Kerry Beagles circa 1915
|Breed status||Not recognized as a standardized breed by any major kennel club.|
|Domestic dog (Canis lupus familiaris)|
The Kerry Beagle (Irish: An Pocadán Ciarraíoch) is one of the oldest Irish hound breeds, believed to be descendant from the Old Southern Hound or Celtic Hounds. It is the only extant Scent hound breed native to Ireland.
It is unclear why the name 'beagle' has been applied, as the Kerry Beagle is a medium-sized hound; height is between 56–61 cm (22–24 in), weight is up to 27 kg (60 lb), sharing little in common with the Beagle. The Kerry Beagle has a broad head, a short coat and long ears, black and tan is the more common colour but the coat may be tan and white, blue mottled and tan or black. The breed's looks suggests speed and endurance.
The name 'Beagle' is thought to derive from the Irish word 'beag' meaning 'small'
This breed of dog is a pack hound and does hold the hunting instinct strong. They do however make very good pets as they are good with children and other dogs. They require a lot of exercise, regular twice to three times daily walks and free runs.
History & use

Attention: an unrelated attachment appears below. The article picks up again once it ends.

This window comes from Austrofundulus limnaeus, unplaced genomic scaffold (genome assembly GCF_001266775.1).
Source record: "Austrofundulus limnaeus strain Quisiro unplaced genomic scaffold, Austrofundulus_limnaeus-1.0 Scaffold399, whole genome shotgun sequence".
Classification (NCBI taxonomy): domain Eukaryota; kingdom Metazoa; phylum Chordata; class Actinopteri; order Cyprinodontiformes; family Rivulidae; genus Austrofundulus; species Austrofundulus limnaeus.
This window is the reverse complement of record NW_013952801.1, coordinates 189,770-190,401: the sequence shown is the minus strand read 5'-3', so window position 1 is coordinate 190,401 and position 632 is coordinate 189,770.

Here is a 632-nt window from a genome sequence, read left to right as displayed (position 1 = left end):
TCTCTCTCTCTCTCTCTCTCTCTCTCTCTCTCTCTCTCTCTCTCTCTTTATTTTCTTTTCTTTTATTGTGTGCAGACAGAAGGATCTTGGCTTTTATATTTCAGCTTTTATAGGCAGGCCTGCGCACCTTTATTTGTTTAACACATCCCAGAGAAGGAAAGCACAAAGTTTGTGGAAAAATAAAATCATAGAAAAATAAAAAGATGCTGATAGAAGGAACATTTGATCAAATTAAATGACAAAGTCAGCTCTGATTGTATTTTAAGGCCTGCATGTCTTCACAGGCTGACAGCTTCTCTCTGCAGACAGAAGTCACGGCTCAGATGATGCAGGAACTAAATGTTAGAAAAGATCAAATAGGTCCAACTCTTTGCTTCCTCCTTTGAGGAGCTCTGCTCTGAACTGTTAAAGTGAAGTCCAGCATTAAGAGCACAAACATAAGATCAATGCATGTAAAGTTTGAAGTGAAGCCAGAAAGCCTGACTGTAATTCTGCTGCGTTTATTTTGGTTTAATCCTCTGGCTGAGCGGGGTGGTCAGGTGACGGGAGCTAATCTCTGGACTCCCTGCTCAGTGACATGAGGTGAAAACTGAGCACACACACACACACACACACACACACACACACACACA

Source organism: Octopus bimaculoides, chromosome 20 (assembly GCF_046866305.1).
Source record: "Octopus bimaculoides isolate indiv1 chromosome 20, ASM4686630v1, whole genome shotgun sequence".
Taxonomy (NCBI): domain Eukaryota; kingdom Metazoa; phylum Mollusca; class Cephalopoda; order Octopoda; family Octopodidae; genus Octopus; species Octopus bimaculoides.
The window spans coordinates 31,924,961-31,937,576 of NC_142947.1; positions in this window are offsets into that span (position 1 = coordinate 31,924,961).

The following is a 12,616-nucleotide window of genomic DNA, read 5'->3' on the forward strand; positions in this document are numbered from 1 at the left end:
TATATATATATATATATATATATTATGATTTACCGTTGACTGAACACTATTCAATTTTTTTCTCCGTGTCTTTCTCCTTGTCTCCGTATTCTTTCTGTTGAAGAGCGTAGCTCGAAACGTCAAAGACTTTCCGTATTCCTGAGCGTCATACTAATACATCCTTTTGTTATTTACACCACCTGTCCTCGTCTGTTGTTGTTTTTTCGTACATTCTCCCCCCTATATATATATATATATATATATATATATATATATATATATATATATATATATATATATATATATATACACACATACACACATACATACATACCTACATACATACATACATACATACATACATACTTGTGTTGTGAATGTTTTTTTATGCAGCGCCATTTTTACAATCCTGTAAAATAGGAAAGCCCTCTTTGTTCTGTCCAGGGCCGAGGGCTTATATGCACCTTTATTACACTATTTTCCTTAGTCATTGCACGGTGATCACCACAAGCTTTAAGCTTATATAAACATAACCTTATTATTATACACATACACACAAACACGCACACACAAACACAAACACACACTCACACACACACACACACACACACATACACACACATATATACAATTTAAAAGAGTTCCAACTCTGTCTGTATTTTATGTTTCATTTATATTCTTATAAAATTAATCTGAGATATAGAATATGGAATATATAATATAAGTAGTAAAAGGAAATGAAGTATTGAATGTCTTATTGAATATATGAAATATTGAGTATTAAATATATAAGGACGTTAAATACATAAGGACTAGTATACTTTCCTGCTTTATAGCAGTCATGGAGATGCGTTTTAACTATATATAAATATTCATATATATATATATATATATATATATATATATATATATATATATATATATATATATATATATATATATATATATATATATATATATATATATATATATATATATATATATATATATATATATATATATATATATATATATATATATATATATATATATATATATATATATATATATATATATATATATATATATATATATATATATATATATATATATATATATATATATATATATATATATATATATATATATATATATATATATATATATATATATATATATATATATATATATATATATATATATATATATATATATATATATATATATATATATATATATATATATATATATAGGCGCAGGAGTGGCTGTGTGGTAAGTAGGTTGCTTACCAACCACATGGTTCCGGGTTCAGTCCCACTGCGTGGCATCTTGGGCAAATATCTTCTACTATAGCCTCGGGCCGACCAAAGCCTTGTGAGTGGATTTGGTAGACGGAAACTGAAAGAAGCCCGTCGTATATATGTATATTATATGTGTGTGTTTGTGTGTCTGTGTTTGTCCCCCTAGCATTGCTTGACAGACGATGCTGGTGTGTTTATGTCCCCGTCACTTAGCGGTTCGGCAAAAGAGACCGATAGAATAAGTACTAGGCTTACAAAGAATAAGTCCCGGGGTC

The Kerry Beagle is an ancient breed, believed to date back to the 16th century; detailed pedigrees date back as far as 1794. It is said that the “gadhar,” a dog written about in ancient Irish texts, is a direct ancestor of the Kerry Beagle. Local legend has it that when Noah's ark came to rest against Galtymore, the highest peak in Tipperary, two black and tan hounds scented a fox and leapt off in pursuit, never to be seen again. By the 1800s the Kerry Beagle's numbers had dwindled in Ireland, with only one major pack maintained, the famous Scarteen of County Limerick belonging to the Ryan family, which still exists today.
The Kerry Beagle was taken by many Irish immigrants to the Americas, and is considered a foundation breed in the development of the Coonhounds.
- Holland, p 129.
- Alderton, p 86.
- Alderton, p 86.
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- Scarteen website